With a larger than usual list of teams that need replacement quarterbacks (Jaguars, Jets, Broncos, 49ers, Cardinals, Bills) and a number of teams that could realistically move on from their starter (Dolphins, Saints, Bengals, Steelers if Big Ben retires), there is already a massive market for Garoppolo.


After looking at all of the evidence, and assessing all of the events that have happened this offseason, I now truly believe that unless Tom Brady retires after the season (and that prospect remains extremely unlikely) the Patriots will tag and trade Jimmy Garoppolo. I don’t think that the uncertainty of the Patriots’ long-term QB situation really sunk in until I began writing this article earlier in the week. I was planning on writing an article where I would propose a revised extension offer, but I kept trying and the numbers simply don’t work.

Belichick trading Garoppolo and drafting his replacement fits the pattern of what he’s done throughout his career as a head coach/GM. In the Tom Brady era, Belichick has never renewed the contract of any non-Brady QB he drafted. Only 2 veteran backup QBs have stayed on the team for a full year, Damon Huard from 2001-03 and Doug Flutie in 2005. Belichick always wants to draft his backups so that he can mold and teach them while they are in a developmental stage.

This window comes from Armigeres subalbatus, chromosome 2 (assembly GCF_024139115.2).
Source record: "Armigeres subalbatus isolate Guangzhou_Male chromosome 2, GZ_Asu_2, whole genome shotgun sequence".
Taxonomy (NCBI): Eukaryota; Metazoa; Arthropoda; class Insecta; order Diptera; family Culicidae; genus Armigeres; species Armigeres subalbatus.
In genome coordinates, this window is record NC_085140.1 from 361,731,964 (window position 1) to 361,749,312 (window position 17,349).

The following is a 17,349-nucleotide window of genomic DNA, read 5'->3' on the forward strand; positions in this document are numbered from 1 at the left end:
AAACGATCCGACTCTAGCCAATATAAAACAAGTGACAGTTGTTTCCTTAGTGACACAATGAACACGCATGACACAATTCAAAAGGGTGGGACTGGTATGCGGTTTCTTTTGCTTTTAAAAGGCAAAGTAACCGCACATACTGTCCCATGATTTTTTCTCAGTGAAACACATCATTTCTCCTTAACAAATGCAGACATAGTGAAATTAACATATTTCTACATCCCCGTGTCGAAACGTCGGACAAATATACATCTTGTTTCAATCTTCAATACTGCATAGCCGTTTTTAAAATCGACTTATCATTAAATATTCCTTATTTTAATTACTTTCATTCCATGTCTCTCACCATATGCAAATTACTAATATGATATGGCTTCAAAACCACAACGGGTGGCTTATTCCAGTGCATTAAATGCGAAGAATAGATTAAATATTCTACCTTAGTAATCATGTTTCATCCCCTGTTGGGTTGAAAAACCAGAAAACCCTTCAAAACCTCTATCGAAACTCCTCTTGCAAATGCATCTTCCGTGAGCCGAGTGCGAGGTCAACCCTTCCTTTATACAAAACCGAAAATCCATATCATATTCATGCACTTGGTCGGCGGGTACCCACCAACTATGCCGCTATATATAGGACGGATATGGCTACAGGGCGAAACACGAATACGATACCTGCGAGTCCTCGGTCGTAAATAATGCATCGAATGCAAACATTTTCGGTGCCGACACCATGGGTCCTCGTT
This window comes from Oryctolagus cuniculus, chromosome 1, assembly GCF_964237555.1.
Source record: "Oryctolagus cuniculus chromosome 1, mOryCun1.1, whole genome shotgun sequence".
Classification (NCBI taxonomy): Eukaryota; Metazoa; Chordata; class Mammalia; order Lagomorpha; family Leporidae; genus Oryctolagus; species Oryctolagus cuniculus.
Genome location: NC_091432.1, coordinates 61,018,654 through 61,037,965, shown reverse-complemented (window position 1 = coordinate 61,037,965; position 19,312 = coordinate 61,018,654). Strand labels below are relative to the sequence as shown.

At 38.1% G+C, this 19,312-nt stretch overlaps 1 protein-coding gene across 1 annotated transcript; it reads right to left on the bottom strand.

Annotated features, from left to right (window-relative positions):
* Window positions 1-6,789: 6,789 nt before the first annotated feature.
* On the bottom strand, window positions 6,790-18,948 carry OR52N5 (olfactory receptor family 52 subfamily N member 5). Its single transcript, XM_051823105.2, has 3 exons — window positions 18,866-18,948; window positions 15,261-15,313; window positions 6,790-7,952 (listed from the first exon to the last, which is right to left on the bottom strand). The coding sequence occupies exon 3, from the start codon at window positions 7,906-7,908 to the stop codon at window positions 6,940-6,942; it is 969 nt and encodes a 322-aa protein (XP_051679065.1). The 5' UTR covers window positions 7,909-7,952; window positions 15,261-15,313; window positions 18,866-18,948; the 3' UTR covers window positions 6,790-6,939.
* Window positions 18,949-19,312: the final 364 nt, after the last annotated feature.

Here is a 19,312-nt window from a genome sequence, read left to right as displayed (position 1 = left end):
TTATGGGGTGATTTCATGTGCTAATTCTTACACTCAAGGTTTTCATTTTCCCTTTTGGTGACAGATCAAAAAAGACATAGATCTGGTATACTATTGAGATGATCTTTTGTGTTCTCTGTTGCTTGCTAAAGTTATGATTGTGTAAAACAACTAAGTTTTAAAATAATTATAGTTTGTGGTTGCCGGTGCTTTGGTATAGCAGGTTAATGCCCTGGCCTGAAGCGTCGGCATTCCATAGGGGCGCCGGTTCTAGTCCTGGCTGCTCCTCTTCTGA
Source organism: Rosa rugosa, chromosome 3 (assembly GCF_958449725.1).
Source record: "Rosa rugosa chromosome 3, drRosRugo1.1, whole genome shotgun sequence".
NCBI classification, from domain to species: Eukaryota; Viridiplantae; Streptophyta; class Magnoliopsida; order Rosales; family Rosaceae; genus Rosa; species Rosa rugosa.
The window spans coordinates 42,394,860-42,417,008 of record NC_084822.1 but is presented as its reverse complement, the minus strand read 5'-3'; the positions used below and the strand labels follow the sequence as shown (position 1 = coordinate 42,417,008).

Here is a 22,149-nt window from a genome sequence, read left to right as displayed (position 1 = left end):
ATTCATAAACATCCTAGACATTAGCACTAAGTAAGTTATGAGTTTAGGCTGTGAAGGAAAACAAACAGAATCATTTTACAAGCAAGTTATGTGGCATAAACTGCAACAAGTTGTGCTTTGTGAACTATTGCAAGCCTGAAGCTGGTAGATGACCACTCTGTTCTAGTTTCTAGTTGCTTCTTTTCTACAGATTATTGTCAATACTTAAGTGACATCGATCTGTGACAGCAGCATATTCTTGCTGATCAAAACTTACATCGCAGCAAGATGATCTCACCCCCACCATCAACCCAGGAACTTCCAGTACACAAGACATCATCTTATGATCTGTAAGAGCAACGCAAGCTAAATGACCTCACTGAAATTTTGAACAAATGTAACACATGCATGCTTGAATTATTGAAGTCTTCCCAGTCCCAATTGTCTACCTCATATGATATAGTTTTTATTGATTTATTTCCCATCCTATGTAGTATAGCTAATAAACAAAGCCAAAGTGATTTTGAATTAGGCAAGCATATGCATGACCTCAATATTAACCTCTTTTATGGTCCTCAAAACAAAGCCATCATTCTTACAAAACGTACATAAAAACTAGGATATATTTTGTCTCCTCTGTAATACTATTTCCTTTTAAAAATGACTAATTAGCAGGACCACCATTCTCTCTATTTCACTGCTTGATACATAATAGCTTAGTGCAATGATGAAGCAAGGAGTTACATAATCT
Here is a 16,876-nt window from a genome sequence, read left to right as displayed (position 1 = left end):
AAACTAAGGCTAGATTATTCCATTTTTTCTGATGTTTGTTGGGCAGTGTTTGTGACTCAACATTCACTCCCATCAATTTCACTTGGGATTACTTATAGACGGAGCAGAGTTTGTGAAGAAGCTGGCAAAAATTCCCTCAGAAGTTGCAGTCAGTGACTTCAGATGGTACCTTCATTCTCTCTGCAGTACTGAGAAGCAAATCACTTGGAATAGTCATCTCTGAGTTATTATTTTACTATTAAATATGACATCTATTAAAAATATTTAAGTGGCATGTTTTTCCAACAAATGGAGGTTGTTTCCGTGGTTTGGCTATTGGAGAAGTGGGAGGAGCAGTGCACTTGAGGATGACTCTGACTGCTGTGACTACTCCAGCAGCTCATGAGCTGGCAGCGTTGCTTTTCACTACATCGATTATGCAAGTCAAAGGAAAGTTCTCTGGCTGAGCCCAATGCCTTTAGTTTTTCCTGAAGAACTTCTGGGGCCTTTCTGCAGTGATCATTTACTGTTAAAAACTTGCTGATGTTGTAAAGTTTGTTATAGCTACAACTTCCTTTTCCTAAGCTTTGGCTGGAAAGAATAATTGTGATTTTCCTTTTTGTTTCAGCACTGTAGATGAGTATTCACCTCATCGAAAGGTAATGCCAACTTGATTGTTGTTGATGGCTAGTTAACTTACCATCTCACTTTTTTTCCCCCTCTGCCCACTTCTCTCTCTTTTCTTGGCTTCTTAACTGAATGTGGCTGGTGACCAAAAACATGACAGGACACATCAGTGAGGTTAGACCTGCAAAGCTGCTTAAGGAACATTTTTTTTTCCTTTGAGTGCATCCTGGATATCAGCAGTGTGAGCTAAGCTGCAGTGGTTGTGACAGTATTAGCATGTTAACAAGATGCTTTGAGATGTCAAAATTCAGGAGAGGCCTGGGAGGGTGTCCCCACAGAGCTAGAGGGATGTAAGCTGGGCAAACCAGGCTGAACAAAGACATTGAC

Garoppolo still maintains huge trade value on the franchise tag, and the 2018 NFL draft has 3 elite pro-style QB prospects in Sam Darnold, Josh Rosen, and Josh Allen. Hell, the next tier of QBs in Lamar Jackson, Mason Rudolph and Baker Mayfield could also have 1st round grades. If there’s a draft where you want to take a quarterback, it’s 2018, and I’d like to think that Belichick is aware of that fact.

What seemed like a promising outlook regarding Jimmy Garoppolo’s future with the Patriots at the beginning of the offseason has clouded considerably. And based on Belichick’s transaction history, financials, and the greatest QB of all time in Tom Brady, I can’t envision a scenario where Garoppolo remains a Patriot after this year.